Curator and Curator-in-Charge (Ornithology)
Ph.D., Columbia University, 1969 "Functional Morphology of Locomotion in Birds"
Dr. Cracraft's research on the higher-level systematics of birds, speciation analysis, and biogeography all feed into his interests on deciphering how biotas originate and evolve over time, and how one understands patterns and processes of diversification. A major research effort in his laboratory involves a detailed description of one of the most spectacular examples of "adaptive radiation": the birds of paradise (Paradisaeidae) of New Guinea and surrounding areas. Using molecular and morphological data he and his coworkers are beginning to uncover major lineages within the family as well as relationships among species within bird of paradise genera. These will provide an evolutionary and biogeographic framework to analyze how species have arisen in the group, as well as their patterns of morphological, ecological, and behavioral diversification. Tests will also be done to determine which factors drive diversification.
A second major research project is an analysis of one of the largest avian radiations, that of the corvidan songbirds, which include birds of paradise, crows, nearly all Australian endemic songbirds, and other groups such as vireos and shrikes. This is a very large group of more than 25 families of birds that arose and diversified in Australasia, with several lineages reaching Eurasia, Africa, and North America. The group is very old and is so diverse that relationships within the group have been difficult to resolve. Dr. Cracraft and coworkers are making substantial progress in deciphering this radiation using mtDNA and nuclear sequences in combination with morphological characters.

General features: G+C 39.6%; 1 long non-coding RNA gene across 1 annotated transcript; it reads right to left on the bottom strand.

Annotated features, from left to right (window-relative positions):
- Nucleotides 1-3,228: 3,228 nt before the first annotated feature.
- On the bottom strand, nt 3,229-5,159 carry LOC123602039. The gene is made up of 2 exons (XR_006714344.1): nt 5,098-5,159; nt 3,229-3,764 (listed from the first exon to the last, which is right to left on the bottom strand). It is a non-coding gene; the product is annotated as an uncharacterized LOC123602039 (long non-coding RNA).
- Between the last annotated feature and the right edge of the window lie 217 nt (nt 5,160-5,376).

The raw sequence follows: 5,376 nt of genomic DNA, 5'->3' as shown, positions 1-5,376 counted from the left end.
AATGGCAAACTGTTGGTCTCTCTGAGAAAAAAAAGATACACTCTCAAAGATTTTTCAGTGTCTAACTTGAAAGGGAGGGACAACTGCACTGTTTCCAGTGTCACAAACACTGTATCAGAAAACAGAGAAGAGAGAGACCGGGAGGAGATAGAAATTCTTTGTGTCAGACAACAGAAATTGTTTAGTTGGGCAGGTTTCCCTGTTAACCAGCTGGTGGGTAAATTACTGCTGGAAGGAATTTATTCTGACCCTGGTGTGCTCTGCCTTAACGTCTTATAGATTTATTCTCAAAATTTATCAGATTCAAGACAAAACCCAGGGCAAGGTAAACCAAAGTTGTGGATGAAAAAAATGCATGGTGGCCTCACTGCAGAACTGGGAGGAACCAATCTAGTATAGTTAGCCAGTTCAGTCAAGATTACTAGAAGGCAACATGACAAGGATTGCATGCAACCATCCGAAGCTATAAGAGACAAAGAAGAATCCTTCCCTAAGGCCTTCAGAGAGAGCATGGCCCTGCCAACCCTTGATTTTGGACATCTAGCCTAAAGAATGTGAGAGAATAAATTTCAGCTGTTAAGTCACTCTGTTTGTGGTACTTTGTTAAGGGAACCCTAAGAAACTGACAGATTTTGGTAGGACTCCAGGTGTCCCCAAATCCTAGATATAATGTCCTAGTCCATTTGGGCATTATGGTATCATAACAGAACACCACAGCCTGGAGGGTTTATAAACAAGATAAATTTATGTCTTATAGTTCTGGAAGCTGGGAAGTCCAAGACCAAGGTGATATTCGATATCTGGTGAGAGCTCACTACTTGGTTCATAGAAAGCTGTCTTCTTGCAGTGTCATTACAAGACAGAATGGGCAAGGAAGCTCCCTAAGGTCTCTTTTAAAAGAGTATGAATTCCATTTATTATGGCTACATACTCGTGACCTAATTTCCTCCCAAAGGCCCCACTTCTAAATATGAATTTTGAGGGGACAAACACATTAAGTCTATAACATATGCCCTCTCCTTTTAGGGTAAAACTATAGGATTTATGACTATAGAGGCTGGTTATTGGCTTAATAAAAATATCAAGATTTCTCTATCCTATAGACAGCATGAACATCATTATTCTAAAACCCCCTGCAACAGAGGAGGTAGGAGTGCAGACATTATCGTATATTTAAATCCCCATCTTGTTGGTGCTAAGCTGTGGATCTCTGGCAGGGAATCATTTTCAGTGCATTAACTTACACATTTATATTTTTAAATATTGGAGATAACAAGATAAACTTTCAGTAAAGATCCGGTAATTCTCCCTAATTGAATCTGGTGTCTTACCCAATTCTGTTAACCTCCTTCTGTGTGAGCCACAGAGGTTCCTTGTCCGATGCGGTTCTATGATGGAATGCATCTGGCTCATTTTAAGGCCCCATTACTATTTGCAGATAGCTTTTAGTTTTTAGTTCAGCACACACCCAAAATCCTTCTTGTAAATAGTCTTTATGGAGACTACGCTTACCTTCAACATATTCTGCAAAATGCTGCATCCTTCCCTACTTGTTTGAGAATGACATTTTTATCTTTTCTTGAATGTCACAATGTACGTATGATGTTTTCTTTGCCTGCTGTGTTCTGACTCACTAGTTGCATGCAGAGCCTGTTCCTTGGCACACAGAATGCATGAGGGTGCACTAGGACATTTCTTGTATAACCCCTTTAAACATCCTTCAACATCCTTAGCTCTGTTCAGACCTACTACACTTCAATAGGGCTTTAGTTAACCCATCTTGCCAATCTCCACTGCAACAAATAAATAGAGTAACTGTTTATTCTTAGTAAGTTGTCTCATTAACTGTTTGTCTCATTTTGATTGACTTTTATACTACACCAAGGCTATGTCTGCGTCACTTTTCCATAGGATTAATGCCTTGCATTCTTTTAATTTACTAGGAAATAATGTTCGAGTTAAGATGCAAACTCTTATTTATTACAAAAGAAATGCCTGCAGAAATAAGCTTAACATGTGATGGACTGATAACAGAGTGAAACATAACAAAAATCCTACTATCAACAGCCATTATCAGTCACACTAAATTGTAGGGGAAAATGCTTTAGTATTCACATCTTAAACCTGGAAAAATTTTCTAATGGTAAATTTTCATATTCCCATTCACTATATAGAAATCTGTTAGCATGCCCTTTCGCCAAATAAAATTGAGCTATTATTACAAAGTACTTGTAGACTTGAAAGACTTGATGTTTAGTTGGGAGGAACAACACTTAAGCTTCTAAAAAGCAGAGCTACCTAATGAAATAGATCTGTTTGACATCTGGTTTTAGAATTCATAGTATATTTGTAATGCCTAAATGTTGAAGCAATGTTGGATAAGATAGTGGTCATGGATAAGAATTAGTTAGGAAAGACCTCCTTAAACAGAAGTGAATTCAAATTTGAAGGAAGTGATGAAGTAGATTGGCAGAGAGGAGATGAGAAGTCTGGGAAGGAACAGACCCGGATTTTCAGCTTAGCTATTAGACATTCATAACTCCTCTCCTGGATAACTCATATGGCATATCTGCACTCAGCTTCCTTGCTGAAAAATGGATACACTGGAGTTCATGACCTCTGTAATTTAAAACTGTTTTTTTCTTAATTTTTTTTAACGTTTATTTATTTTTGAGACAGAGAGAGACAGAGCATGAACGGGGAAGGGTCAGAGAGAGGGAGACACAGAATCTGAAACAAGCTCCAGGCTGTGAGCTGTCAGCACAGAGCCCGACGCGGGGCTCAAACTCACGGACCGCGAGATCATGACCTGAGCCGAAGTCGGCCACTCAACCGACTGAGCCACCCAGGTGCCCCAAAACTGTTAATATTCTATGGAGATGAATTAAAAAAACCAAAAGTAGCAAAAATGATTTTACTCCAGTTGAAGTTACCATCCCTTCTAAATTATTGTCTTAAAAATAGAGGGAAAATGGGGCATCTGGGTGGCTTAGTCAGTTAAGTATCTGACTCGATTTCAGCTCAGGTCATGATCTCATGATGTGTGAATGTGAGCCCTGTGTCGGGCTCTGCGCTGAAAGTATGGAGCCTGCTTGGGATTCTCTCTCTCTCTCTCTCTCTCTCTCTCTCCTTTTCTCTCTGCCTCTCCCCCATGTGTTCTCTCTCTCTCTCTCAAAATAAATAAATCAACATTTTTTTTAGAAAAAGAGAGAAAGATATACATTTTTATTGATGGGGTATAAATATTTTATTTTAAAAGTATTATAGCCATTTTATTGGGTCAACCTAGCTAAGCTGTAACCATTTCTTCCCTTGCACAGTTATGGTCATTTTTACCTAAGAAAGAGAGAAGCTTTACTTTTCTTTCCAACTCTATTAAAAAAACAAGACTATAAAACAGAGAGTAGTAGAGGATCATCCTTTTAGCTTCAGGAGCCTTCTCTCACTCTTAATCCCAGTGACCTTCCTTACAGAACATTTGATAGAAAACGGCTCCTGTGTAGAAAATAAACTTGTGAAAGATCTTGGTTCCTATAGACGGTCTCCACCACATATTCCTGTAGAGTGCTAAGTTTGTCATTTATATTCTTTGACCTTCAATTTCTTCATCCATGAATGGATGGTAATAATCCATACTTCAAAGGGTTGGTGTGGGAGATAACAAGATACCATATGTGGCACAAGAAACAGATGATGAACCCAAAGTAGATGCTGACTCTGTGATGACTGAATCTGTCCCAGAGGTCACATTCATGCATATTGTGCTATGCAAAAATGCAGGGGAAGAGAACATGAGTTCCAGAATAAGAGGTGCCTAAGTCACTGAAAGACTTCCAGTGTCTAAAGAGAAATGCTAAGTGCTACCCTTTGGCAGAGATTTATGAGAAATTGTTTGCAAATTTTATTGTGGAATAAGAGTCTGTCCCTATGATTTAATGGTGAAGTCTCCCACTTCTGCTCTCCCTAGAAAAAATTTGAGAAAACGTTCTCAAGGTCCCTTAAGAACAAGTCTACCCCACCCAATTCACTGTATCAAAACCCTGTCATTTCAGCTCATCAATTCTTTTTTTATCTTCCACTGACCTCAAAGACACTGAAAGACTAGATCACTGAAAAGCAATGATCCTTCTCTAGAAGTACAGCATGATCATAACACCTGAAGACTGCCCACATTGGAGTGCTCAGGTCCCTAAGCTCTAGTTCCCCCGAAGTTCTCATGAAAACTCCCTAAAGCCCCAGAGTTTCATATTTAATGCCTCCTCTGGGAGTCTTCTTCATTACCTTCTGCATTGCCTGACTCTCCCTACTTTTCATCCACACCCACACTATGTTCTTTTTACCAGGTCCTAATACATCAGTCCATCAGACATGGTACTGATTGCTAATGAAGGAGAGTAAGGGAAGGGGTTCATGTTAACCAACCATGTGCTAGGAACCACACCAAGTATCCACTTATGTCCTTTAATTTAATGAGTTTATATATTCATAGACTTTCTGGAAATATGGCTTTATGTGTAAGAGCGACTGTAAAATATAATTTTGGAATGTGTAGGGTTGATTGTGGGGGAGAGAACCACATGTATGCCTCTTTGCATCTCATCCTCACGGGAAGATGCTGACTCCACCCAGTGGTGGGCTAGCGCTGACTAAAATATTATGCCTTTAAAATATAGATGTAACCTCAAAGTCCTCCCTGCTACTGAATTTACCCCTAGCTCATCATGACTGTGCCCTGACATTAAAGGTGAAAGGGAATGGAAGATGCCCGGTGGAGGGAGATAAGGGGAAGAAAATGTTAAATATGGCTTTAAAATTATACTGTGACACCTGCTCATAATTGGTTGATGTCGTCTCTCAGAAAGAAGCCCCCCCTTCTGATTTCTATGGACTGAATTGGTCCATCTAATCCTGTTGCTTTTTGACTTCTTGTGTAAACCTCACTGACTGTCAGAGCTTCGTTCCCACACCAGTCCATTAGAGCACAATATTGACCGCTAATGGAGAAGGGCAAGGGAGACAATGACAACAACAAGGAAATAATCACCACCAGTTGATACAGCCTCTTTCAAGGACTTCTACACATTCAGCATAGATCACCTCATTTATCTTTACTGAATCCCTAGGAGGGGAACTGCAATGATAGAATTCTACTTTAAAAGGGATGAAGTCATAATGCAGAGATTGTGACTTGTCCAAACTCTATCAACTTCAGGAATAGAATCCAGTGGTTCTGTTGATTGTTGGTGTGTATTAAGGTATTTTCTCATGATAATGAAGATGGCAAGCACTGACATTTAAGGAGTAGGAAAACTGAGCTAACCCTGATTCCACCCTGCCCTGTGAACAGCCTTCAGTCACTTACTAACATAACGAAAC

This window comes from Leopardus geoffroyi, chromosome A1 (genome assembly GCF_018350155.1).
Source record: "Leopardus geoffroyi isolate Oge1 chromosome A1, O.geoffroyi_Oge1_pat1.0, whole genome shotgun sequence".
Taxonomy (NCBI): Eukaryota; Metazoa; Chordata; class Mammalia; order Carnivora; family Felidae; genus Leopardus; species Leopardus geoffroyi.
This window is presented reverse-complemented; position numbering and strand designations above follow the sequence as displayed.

Dr. Cracraft's research group has also undertaken research contributing to conservation biology. They have published several papers on concepts and their implications for conservation, and are conducting a genetic study that examines species limits in tigers and applies this knowledge to their conservation.
Recent Significant Publications
Cracraft, J. "Avian Evolution, Gondwana Biogeography, and the Cretaceous-Tertiary Mass Extinction Event." Proceedings, Yale Society 268B (2001): 459-469.
Cracraft, J., and J. Feinstein. "What is Not a Bird of Paradise? Molecular and Morphological Evidence Places Macgregoria in the Meliphagidae and the Cnemophilinae Near the Base of the Corvoid Tree." Proceedings, Royal Society 67B (2000): 33-241.
Cracraft, J. "Species Concepts in Theoretical and Applied Biology: A Systematic Debate with Consequences." In Species Concepts: A Debate, ed. Q. D. Wheeler and R. Meier, 3-14. New York: Columbia University Press, 2000.
Cracraft, J., and F. Grifo, ed. The Living Planet in Crisis: Biodiversity Science and Policy. New York: Columbia University Press, 1999.
Cracraft, J. "Regional and Global Patterns of Biodiversity Loss and Conservation Capacity: Predicting Future Trends and Identifying Needs." In The Living Planet in Crisis: Biodiversity Science and Policy, ed. J. Cracraft and F. Grifo, 139-172. New York: Columbia University Press, 1999.
Raven, R. H., and J. Cracraft. "Seeing the World as It Really Is: Global Stability and Environmental Change." In The Living Planet in Crisis: Biodiversity Science and Policy, ed. J. Cracraft and F. Grifo, 287-298. New York: Columbia University Press, 1999.
Lee, K., J. Feinstein, and J. Cracraft. "Phylogenetic Relationships of the Ratite Birds: Resolving Conflicts Between Molecular and Morphological Data Sets." In Avian Molecular Evolution and Systematics, ed. D. P. Mindell, 173-211. New York: Academic Press, 1997.
Cracraft, J. "Species Concepts in Systematics and Conservation Biology: An Ornithological Viewpoint." In Species: The Units of Biodiversity, ed. M. F. Claridge, H. A. Dawah, and M. R. Wilson, 325-339. London: Chapman and Hall, 1997.
Editorial and Adjunct Appointments
Other Professional Honors
Postdoctoral Fellows, Graduate Students, and Scientific Assistants